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Serving: IN

Blame Soil Conservation Practices for Today's Environment

Blame Soil Conservation Practices for Today's Environment
Here are 5 examples of troubling images due to soil conservation.

Would I actually blame soil conservation for the way the countryside in Indiana looks today, and for the current water quality in streams and rivers? That depends on your point of view.

Here are examples of how soil conservation practices, especially since T by 2000 began in 1986 and morphed into Clean Water Indiana, and the 1985 Farm Bill and Conservation Reserve Program kicked up interest and funding at the federal level, have changed the Indiana landscape. You decide.

WHERE DID THE GULLIES GO? The farmer who runs cattle on this pasture says before his family took over the farm, there were gullies big enough to bury a combine in.

One. Fewer rock'em, sock'em gullies for four-wheeling! Old-timers in southern Indiana claim there were gullies big enough to lose a combine in back in the 1940s. Of course, combines were smaller then. With grass waterways and the Conservation Reserve Program, the vast majority of these "ultimate" gullies have disappeared. That's great for losing less soil and making pasture and crop fields productive again, but it's a lost opportunity for those who like to drive four-wheelers over rough terrain.

Two. Fewer dramatic "dust bowl-type" pictures to shoot. Wind erosion is still a big deal in northwest Indiana. If you don't think so, you should have driven through Benton County this winter and seen the dirty snow where fields were tilled last fall.

Actually, those examples are harder to find today than before people planted windbreaks and heaven forbid, began planting cover crops. It's tougher to find a good dust storm to shoot ominous pictures of dust clouds these days.

Three. Less mud at the old swimming hole. James Whitcomb Riley made things like the old swimming holes famous. Picture one with kids sliding up and down muddy banks where cattle tromped in and out. With incentives to fence cattle out of streams today, the banks of most streams are far less muddy and prone to soil erosion today.

Related: Spring Moldboard Plowing? Really?

Four. Where have all the manure lots gone? Growing up, if no one was looking, it was easy to get rid of manure if you couldn't get into the field. Just let it run down the hill! If a creek was nearby, big deal – out of sight, out of mind. Farming like that might have seemed easier, but in reality, valuable nutrients were going where they shouldn't be instead of where they should be. Cost-sharing on lagoons and manure control structures have helped replace those scenes with panoramic views of manure treated like a fertilizer, stored and applied properly.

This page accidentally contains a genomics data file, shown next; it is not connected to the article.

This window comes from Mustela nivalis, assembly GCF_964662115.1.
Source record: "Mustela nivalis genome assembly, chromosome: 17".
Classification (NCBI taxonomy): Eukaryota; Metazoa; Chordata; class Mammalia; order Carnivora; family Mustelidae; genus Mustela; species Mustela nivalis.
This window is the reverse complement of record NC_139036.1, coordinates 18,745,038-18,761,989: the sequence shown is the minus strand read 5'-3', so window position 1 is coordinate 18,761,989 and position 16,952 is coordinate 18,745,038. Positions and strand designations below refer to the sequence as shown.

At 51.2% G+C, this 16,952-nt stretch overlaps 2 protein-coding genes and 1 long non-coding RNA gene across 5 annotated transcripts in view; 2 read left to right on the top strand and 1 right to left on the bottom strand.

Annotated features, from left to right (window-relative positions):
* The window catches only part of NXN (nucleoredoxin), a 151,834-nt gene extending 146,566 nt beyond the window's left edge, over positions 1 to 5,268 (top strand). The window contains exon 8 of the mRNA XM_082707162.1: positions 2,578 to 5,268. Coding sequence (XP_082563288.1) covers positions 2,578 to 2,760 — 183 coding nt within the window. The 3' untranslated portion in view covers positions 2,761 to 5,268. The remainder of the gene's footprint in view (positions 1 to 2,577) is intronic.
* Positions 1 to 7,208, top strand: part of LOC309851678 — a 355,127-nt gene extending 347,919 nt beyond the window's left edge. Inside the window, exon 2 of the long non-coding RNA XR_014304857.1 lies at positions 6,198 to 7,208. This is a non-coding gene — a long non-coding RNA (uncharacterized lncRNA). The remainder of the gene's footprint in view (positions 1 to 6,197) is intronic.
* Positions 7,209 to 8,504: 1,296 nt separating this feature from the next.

Five. Wonderful scent of fresh-plowed fields. Man, didn't that fresh-turned earth smell good? I grew up thinking it did. Then a friend told me that's why gullies kept appearing in our fields. Once you get the hang of it, the look of green corn plants growing up through residue is more gratifying than even the smell of freshly plowed dirt.

Epilogue. OK, I hope you understand satire. If you want to return to the gullies of the 1940s and the dust storms of earlier days, you might rethink your priorities. Besides, riding ATVs over gullies is dangerous, and cattle in a creek eventually produce a messy, smelly quagmire. And moldboard plowing? It's your right to do it, even after soybeans. But if you do, attend just one meeting where someone demonstrates soil health by putting soil from a no-till field and from a conventional field into jars of water. If that doesn't make you think twice before you hook to the moldboard plow again, are you sure you want your kids to have land to farm someday?

TAGS: USDA Soybeans
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